Joe Welsh warmly welcomed us into his office at ACDI/VOCA in downtown Addis —even though we were running four hours late! (I’ve had a little trouble keeping our schedule straight since we got back from Aksum). Joe, a Missouri native (just like me) has been working in economic development for the last 30 years and arrived in Ethiopia last year to become Chief of Party of the Addis office. He gave us a run-down of the organization’s work in the country, including improving smallholder coffee production, organizing livestock markets, and improving livestock feed.
Joe was pretty frank with us, describing how ACDI/VOCA is learning from its past mistakes. He said that in 2005 ACDI/VOCA, with funding from USAID, responded to a request from Ethiopia’s Ministry of Agriculture and Rural Development to establish additional livestock markets in the country. They built 25 markets all over the country, but, says Joe, “it wasn’t done like how Starbucks or McDonald’s decides to put up coffee shops or restaurants.” In other words, many of the markets weren’t built where they were needed or where there was consumer demand.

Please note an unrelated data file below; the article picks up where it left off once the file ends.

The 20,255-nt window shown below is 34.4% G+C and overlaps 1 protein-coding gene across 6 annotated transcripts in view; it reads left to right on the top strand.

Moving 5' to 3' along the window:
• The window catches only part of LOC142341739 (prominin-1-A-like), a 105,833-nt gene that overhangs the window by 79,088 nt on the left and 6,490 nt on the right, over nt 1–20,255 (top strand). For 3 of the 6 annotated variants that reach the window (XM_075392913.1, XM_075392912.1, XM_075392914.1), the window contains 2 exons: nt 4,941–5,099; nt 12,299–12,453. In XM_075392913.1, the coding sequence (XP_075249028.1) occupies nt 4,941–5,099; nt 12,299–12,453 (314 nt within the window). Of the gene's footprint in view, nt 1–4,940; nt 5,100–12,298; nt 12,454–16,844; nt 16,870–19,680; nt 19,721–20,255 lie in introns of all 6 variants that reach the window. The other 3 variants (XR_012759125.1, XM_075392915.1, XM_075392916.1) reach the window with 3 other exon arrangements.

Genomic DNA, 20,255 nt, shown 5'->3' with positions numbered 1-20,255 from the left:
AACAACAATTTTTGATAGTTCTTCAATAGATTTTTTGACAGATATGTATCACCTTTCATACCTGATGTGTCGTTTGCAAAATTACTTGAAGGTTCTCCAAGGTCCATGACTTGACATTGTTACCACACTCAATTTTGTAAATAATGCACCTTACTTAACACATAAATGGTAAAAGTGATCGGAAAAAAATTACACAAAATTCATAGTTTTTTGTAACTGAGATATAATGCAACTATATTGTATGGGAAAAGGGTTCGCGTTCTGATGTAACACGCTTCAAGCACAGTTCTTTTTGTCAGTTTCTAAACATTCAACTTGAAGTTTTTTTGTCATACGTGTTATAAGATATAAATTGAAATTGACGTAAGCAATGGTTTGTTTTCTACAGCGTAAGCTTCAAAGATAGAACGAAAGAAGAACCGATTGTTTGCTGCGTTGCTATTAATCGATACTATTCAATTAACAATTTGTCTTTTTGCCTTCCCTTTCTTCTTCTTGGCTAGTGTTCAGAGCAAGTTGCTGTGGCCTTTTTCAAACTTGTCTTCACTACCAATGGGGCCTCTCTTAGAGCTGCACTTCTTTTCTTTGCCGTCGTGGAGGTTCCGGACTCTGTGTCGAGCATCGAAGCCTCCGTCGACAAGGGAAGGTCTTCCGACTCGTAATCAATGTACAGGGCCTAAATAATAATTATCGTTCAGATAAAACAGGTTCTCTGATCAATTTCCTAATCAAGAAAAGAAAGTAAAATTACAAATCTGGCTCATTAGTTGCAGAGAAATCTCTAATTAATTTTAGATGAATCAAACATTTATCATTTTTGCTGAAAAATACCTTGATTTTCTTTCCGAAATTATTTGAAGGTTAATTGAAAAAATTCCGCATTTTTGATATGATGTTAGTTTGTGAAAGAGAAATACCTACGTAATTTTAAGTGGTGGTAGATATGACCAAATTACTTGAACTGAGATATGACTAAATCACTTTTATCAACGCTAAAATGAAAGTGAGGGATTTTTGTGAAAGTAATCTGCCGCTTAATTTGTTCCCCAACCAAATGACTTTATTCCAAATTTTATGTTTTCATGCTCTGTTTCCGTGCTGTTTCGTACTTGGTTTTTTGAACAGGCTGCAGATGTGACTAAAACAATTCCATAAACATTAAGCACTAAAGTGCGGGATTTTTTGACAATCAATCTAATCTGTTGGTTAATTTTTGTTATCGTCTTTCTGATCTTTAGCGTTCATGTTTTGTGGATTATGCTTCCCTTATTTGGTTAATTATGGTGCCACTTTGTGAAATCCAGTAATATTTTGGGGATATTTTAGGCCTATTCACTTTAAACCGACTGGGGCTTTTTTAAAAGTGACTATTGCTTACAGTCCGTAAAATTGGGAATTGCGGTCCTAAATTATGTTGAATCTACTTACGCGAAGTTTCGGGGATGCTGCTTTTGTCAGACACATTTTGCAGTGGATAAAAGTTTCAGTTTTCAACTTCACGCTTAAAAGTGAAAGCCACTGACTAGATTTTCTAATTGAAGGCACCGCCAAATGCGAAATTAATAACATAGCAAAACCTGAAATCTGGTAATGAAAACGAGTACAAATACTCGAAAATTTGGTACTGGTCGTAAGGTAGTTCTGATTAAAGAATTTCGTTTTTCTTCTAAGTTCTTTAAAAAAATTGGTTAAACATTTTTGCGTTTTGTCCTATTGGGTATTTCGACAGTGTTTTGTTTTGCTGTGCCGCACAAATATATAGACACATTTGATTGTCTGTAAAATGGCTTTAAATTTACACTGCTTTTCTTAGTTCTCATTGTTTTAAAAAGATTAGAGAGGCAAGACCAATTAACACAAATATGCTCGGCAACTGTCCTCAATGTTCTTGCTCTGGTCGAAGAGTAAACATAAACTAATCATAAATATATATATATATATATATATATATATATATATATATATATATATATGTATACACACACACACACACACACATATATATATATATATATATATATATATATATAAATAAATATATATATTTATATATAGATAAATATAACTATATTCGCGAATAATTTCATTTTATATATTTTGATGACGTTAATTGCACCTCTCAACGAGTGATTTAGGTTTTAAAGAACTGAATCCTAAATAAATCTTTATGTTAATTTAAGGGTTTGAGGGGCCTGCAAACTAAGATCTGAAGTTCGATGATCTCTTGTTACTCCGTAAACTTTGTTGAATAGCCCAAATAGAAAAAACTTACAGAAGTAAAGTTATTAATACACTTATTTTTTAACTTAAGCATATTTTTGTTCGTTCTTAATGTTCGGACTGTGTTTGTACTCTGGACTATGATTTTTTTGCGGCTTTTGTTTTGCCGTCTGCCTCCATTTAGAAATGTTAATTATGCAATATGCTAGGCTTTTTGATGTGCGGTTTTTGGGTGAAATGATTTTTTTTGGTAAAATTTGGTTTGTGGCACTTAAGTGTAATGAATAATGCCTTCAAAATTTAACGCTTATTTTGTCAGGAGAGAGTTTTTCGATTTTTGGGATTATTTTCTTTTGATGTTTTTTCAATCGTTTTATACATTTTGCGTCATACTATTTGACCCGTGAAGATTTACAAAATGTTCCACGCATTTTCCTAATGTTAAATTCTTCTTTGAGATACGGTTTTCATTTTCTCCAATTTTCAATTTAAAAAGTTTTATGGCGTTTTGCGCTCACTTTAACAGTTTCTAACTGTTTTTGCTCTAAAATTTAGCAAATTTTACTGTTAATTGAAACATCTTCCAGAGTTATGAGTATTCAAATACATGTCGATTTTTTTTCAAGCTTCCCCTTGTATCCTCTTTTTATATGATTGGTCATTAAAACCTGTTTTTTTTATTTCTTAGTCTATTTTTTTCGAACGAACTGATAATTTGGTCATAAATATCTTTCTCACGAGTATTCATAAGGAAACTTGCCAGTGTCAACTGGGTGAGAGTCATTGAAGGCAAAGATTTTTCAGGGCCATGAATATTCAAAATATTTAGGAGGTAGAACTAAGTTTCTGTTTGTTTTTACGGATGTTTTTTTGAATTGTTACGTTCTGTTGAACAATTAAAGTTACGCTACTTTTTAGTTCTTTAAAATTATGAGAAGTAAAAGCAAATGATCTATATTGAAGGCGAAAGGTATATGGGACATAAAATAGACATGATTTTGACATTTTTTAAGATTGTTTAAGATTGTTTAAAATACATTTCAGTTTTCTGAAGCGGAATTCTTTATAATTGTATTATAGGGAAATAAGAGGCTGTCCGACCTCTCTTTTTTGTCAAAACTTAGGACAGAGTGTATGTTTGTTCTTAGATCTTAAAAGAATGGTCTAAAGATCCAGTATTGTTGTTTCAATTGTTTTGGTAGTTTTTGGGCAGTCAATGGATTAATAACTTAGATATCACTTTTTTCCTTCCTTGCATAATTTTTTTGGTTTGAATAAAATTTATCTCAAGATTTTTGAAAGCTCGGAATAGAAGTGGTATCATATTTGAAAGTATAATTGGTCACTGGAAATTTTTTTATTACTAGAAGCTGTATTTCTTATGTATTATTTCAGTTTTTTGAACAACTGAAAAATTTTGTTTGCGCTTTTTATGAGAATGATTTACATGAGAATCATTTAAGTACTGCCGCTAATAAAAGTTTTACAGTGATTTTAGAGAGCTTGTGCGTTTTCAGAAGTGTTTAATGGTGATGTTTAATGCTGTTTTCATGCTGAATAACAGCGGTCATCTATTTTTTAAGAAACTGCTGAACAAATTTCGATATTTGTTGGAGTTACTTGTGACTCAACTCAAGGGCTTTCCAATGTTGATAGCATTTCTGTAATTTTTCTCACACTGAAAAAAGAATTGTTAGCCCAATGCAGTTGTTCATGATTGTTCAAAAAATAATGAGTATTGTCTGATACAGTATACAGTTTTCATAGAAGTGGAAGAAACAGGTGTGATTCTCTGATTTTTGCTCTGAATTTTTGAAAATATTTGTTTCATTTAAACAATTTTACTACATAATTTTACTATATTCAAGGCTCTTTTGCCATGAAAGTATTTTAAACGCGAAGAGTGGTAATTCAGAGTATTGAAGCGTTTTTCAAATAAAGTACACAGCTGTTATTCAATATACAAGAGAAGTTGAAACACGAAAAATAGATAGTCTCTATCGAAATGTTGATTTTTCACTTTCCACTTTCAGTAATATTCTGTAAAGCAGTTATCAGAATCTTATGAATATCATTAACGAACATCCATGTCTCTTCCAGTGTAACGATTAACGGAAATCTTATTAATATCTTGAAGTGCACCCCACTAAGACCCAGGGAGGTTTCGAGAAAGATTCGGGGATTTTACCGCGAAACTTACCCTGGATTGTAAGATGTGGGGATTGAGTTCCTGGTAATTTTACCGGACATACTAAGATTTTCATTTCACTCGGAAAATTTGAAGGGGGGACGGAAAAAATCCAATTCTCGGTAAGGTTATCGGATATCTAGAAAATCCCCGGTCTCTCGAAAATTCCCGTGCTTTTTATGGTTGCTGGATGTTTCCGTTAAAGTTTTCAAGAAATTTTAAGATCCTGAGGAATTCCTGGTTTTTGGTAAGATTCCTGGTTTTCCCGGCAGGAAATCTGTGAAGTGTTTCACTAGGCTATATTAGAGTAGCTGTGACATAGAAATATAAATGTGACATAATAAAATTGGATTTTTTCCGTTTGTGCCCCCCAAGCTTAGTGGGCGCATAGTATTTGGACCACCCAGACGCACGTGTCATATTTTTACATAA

To make lemonade out of lemons, so to speak, and to give communities something they can really use, some of the markets have been converted into holding areas for live animals for export. Ethiopia exports livestock to other parts of Africa, including Cairo, and the Middle East.
Joe also gave us some good advice regarding the projects we’ll be visiting over the next few months. “Sustainability is one thing,” he said, “viability is another.” If projects don’t both meet a community’s needs and offer economic incentives, they won’t work, he noted. And projects work best if they come from the bottom up. It’s something to keep in mind as we travel to see other projects this week in Nairobi, Kenya, including those funded by the controversial Alliance for a Green Revolution in Africa (AGRA), Urban Harvest, and others.